Gimenez v. Ochoa, No. 14-55681 (5-9-16)(Kozinski with Ikuta and Owens). The summary is editorializing.In the late 80's, doctors seeing infants presenting with a subdural hematoma, brain swelling, and retina hemorrhage suspected child abuse by shaking. At that time, this triad of symptoms supposedly conclusively proved Shaken Baby Syndrome (SBS). In the decades since, pediatric and forensic experts have shown that it is not a conclusive finding, and the triad no longer can be said to absolutely show SBS and child abuse. And yet, what about the many defendants who were convicted on such questionable conclusions? Surely the Great Writ, surely habeas, can provide a means of relief for injustice?
Sadly, no.The 9th recognizes that flawed or undermined scientific forensics can provide a basis for habeas relief. The 9th joins the 3rd Circuit in recognizing that habeas petitioners can allege a constitutional violation from the introduction of flawed expert testimony if such evidence undermined the fundamental fairness of trial. That would be true here, right?
Sadly, no.It seems that the 9th will only recognize that there is a controversy in the field; that experts may differ. The 9th acknowledges the many affidavits and evidence that calls the triad only diagnosis questionable, but also points out that the defendant had been quarreling with the mother, and he gave inconsistent statements. The petitioner’s evidence seemingly, to the 9th, only bolsters his side of the case, where he had expert testimony. The jury had rejected this two decades ago. He cannot show by clear and convincing evidence that a jury would have found differently. The 9th further concludes that in the era of AEDPA, exposing flawed science is hard. The 9th thus affirmed the district court.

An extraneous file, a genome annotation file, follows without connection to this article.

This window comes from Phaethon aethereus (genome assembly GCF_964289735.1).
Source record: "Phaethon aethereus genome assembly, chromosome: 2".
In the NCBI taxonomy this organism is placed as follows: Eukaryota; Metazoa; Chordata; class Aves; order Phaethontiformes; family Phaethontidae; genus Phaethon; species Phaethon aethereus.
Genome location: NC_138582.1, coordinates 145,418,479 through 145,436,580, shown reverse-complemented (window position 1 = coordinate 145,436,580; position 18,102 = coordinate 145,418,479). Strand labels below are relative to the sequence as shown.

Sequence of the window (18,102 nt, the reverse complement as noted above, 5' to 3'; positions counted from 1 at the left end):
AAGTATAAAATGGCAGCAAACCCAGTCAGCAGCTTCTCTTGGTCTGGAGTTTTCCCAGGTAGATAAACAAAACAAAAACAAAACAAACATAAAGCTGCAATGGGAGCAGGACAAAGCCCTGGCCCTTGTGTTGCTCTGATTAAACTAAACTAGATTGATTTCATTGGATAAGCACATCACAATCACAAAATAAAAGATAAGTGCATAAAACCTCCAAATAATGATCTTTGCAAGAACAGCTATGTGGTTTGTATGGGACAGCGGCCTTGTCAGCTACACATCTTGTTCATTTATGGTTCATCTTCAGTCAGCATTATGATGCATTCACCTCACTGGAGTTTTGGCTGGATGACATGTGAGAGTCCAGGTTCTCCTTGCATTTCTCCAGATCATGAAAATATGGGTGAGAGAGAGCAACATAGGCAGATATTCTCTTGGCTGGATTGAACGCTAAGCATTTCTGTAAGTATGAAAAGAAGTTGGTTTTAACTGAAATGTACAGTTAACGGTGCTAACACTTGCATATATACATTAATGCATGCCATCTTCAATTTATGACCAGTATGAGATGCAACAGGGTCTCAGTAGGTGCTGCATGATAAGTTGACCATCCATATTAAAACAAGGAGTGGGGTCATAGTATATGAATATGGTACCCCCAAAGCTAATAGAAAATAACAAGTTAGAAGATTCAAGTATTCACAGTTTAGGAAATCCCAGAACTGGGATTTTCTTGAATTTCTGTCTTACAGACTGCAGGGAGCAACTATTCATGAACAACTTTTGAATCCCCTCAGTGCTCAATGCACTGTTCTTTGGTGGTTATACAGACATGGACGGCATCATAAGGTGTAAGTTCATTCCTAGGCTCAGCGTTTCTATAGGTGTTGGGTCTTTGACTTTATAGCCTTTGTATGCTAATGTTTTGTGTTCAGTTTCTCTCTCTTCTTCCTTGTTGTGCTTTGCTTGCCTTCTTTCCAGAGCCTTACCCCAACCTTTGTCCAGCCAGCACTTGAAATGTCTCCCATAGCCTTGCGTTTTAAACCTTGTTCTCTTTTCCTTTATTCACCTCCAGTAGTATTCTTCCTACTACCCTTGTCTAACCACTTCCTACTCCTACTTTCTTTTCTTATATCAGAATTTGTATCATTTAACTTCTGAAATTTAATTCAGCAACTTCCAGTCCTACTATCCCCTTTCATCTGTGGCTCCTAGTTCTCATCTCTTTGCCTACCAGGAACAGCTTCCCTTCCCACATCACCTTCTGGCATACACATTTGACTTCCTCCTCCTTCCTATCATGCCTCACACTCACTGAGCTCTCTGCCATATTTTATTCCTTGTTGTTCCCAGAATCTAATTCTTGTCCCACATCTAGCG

Was justice done?No, sadly.
The decision is here:http://cdn.ca9.uscourts.gov/datastore/opinions/2016/05/09/14-55681.pdf